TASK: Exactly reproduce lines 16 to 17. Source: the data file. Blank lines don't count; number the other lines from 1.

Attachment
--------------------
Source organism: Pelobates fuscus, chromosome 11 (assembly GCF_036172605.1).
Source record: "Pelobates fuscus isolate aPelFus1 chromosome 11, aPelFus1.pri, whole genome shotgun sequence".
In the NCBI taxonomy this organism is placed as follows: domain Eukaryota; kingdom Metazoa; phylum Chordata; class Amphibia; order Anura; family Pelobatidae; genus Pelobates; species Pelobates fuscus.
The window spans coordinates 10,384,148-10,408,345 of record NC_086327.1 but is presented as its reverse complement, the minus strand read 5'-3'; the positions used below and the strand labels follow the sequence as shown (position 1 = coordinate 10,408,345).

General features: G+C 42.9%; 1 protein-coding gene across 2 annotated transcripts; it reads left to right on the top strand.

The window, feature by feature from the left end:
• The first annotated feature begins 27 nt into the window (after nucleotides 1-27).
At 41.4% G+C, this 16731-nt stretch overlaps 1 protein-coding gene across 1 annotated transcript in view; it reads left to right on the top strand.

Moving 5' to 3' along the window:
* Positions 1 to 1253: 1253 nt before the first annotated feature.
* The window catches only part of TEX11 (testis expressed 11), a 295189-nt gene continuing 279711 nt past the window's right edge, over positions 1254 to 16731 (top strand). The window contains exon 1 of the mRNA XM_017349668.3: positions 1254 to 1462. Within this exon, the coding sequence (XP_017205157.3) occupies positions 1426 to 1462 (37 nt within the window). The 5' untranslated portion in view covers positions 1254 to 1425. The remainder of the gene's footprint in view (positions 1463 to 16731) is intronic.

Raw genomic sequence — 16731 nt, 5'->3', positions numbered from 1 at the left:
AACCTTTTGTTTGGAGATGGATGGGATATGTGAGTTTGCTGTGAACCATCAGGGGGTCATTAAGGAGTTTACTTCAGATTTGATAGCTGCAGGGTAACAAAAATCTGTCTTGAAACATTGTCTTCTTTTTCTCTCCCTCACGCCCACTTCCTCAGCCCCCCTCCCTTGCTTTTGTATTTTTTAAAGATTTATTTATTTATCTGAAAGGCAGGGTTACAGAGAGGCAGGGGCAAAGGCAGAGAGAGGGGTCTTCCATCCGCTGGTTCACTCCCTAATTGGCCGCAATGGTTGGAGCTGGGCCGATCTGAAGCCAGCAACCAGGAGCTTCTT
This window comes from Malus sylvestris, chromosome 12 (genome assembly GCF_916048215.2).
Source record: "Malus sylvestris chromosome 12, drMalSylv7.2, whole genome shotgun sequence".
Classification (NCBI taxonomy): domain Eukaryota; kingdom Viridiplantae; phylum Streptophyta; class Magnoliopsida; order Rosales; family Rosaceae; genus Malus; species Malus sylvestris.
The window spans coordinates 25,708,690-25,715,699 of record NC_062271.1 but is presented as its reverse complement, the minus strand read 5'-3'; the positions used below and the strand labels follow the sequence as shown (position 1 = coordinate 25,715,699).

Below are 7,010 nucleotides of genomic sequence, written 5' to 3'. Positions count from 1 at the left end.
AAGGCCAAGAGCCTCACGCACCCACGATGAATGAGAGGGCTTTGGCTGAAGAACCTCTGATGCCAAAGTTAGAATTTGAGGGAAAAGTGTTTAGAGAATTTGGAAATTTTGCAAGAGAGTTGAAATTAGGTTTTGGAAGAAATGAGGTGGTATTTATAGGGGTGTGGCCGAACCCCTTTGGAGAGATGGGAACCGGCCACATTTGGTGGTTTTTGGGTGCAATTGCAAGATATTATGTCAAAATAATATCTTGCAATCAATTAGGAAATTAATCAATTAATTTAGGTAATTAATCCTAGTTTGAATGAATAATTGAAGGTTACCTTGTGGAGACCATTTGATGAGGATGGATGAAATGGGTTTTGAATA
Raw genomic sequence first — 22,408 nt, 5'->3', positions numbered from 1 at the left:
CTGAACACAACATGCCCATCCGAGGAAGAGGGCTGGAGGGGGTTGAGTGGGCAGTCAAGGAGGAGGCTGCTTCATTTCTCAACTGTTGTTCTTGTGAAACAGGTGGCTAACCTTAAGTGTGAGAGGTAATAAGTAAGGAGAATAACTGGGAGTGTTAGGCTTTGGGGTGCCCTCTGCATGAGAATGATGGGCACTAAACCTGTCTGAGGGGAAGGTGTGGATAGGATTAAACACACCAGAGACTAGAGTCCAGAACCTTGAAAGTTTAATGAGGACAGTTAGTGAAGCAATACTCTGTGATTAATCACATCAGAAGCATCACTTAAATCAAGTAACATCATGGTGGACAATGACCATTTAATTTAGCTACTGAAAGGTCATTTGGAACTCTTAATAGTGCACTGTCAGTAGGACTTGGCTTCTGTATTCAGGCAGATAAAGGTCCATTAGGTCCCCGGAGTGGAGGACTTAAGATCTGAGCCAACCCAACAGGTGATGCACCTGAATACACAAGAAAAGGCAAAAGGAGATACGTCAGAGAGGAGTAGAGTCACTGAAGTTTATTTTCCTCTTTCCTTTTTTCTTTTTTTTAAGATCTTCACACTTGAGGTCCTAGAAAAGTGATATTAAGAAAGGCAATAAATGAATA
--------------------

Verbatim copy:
Classification (NCBI taxonomy): domain Eukaryota; kingdom Viridiplantae; phylum Streptophyta; class Magnoliopsida; order Rosales; family Rosaceae; genus Malus; species Malus sylvestris.
The window spans coordinates 25,708,690-25,715,699 of record NC_062271.1 but is presented as its reverse complement, the minus strand read 5'-3'; the positions used below and the strand labels follow the sequence as shown (position 1 = coordinate 25,715,699).